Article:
How police budget cuts are hampering a crack down on Hackney’s kerb crawlers
- Credit: Photo: Catherine Davison
In the second part of our series on prostitution in the west of the borough, Emma Bartholomew focuses on the men who pay women for sex, why it’s so difficult to prove what they’re up to, and how police cuts are slowing their detection.
“I’ve had men in tears because they ‘fessed up to their partners what they have done, because they couldn’t live with the guilt,” says Bianca Rembrandt.
Bianca runs a course for men who have been caught kerb crawling or soliciting sex in public.
“Some of these men are married and they have children. Happily married – I’m not kidding you. They say: ‘My wife is a queen. Why did I think I would chance it?’”
The Gazette is out on “vice patrol” with Bianca, from the council’s anti-social behaviour team, and Pc Tomas Curtis and PCSO Charlie Mottram – both from the Brownswood ward safer neighbourhood team.
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It is shocking to see so many women soliciting for sex in the streets. But we are more surprised by the number of men issued with cautions.
We have barely driven two minutes from their base in Blackstock Road in a people carrier when we stop so the officers can talk to a man and a woman standing at a bus stop.
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They can’t be sure whether they are offenders, but “everything else fitted the bill,” PCSO Mottram will say later.
“The first thing I asked him was: ‘Are you waiting for a bus?’,” he explains. “He said no. In the past, men that hang by bus stops in this area, not waiting for a bus – most of the time they are waiting for a girl.”
Police say there are very few pimps in the area, and the British-born women on the streets tend to work for themselves to support drug habits – meaning the man was more likely to be a punter than a trafficker.
Men can only be arrested if they are witnessed actually offering women money for sex. Arrests are usually made on sting ops where a female police officer acts as a decoy.
This situations we encounter are more ambiguous – and although Pc Curtis and PCSO Mottram suspect the four men stopped have been kerb crawling, they cannot be absolutely certain. All of them are issued with community protection orders and three are dispersed from the area.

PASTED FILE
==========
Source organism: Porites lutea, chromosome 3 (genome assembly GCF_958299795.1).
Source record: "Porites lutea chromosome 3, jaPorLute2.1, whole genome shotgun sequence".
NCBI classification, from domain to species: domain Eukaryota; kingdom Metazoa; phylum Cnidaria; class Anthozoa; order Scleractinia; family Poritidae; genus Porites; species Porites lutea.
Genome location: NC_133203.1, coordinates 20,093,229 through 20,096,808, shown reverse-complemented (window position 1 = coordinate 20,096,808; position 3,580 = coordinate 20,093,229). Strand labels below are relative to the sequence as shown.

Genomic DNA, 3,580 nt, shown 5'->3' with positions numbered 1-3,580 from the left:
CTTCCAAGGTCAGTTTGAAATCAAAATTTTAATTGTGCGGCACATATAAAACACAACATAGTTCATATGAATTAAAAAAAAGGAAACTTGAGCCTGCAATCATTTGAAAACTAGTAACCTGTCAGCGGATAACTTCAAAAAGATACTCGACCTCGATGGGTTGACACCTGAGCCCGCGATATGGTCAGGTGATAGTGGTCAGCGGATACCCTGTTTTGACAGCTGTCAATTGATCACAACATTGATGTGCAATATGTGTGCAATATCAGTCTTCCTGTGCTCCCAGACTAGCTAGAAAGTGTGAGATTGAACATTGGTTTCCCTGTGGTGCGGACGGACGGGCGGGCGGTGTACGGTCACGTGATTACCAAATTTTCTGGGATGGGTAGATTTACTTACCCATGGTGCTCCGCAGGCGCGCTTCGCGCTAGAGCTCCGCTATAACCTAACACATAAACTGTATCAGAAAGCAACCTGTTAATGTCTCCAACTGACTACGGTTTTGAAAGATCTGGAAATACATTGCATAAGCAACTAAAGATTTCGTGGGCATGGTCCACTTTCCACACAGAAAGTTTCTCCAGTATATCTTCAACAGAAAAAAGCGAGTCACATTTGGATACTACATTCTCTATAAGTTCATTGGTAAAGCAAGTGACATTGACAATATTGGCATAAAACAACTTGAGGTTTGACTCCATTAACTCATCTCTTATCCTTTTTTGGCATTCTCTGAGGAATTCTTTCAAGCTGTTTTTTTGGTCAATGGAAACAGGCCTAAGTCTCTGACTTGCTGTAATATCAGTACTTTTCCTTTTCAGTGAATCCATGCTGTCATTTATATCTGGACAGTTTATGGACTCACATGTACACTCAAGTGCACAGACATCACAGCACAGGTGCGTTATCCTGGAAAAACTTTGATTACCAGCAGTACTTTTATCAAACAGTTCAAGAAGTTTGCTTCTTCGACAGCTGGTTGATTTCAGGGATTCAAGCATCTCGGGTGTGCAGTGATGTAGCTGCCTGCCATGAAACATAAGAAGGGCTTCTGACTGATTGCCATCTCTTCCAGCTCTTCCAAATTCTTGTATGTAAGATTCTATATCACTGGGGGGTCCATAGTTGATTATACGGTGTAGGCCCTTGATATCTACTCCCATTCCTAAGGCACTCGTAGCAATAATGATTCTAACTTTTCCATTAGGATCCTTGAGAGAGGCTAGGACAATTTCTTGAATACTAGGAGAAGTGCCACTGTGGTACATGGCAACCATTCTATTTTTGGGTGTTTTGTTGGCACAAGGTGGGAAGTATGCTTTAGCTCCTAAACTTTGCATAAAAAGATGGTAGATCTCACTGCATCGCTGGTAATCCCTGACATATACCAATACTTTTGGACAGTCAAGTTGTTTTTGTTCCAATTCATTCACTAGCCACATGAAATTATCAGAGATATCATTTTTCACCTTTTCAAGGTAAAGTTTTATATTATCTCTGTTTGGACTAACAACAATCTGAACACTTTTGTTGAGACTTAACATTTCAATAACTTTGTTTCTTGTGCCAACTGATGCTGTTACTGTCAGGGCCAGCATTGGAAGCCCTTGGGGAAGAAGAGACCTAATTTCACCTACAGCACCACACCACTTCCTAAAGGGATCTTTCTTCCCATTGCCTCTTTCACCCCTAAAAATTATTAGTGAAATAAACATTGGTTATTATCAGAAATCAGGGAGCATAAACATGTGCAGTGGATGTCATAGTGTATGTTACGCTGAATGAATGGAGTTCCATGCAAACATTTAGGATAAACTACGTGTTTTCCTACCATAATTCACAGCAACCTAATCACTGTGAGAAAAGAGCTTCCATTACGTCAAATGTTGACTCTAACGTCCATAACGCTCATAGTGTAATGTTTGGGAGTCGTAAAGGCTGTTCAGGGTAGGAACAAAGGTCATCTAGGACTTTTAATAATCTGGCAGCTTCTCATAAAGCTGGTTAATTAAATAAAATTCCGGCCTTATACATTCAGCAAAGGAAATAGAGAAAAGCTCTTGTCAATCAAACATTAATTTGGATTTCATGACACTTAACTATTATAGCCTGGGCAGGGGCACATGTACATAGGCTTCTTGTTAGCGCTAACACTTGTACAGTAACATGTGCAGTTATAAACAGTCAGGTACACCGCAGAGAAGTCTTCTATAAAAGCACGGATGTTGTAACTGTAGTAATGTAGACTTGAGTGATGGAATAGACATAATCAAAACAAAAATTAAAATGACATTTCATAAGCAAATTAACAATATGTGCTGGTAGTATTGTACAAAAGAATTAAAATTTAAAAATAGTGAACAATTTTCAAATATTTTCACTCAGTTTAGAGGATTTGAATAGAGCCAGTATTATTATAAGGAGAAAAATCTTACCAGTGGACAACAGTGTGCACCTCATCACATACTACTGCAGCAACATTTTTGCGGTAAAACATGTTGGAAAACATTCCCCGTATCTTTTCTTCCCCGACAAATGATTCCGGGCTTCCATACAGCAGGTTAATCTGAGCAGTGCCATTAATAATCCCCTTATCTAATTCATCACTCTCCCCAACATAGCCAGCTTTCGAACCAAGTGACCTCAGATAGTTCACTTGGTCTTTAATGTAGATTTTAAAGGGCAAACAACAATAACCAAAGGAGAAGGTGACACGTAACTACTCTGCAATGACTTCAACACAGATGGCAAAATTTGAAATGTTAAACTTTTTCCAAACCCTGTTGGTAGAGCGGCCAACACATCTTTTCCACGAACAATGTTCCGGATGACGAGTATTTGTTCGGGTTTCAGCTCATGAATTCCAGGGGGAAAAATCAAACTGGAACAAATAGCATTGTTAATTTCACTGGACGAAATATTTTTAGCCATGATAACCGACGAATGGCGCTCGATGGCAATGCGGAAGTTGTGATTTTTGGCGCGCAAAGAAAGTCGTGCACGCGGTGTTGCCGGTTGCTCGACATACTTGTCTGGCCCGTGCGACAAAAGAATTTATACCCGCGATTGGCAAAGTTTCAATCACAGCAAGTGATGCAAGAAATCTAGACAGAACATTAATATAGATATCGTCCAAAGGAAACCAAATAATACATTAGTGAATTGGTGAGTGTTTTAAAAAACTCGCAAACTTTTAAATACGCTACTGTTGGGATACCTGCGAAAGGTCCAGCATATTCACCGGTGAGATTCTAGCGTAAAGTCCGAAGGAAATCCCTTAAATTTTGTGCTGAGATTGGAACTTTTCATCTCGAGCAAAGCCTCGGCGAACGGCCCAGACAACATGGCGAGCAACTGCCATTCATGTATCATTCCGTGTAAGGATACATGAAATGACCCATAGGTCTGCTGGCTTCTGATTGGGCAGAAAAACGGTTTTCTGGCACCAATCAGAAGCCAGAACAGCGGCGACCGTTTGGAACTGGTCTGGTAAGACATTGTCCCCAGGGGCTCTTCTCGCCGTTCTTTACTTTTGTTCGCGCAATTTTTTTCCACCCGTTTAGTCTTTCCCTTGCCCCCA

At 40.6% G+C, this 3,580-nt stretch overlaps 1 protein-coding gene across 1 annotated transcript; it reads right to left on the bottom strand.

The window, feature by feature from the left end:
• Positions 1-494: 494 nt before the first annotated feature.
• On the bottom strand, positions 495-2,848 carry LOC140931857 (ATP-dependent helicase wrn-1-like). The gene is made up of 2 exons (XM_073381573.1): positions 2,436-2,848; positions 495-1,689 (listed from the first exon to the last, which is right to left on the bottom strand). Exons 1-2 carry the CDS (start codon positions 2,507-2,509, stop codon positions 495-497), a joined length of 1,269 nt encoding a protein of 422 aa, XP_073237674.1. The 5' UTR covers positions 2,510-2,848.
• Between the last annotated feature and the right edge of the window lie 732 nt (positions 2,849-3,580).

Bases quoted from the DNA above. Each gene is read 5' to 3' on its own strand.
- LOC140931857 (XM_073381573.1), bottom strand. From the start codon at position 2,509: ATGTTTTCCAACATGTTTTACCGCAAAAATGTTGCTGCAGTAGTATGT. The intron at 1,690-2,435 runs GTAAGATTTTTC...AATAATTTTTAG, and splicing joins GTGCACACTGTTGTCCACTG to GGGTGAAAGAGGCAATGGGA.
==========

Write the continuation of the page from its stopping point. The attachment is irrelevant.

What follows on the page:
One man we come across is lying slumped in his car with the window open outside a block of flats. Alarmingly he looks as though he might be dead.
“I’m 100 per cent certain he’s kerb crawling, and this is stereotypical,” says Pc Curtis after speaking to him. “He’s maybe there waiting for someone to come along. They’ll knock on his window and they’ll do it in the car.”
Another man is stopped with a sex worker police already know inside his car. “I had an argument with my baby’s mum. We didn’t do nothing. We were just listening to music actually,” he tells the officer.
Police records show he has been arrested several years previously for kerb crawling. A “section 59” is issued to him and his brand new Merc – meaning if it’s ever found being used for anti-social behaviour it will be crushed.
But some believe the cops aren’t doing enough. Neighbours in Arbor Court, off Queen Elizabeth’s Walk – where a woman was raped two years ago – have started circulating newsletters tallying up the number of sex trade incidents they’ve witnessed. In January, for example there were 28, some in the children’s playground.
One reason the figure is high might be the fact police can hardly ever afford to go out on sting ops in the wake of budget cuts. In an ideal world they’d like to do one a month; in reality they haven’t done a single one in 2017.
Dean, who lives in Arbor Court and used to be a special constable, thinks police should place more focus on the men. “A lot of the women have black and blue eyes and bruises because they have been hit,” he says. “People see these woman as criminals and blights on society, but really they are the victims. It bothers the elderly people, and people throw out condoms and kids around here pick anything up. But I feel more sorry for the women – I don’t care about the inconvenience or the noise because people should be asleep by then.”
Bianca tells us some men will come out at 7am for “a quick blow job before they go to work”, sometimes ending up propositioning girls who are on their way to school.
Cheap sex is not without risk. Some sex workers suffer from TB, hepatits, HIV, AIDS and body lice – and, as Bianca points out, are “unlikely to wash in between punters”, something she will highlight on the course she runs.
“Some of the men are very ashamed,” she says, “but they have to understand it’s a choice, not a mistake.”
The ‘Stop and Think’ programme
Men caught red-handed will be arrested. But if police are certain they meet the criteria and are not sex offenders, they are offered the chance to avoid the court system and pay £200 to attend the “Stop and Think” programme.
“If they hold their hands up and say, ‘I‘m so sorry,’ we can offer them a place on the course,” says Pc Curtis.
“It’s not a matter of writing your name on a register and Bianca has to be satisfied at the end of it they got something from it, and then we won’t prosecute them. It’s better to educate.”
The idea is to make them realise the consequences, not only for themselves but the wider community.
“You help them realise these people are human,” said Bianca.
“I will ask: ‘What kind of background do you think these women have come from?’ They might say sexual abuse, and I’ll say that’s a strong reality for a lot of these women, who have been physically sexually and emotionally abused. I ask: ‘How does it make you feel knowing you are dealing with someone who has had that past experience? Do you think the women still feel like they are being abused on a level or exploited?’”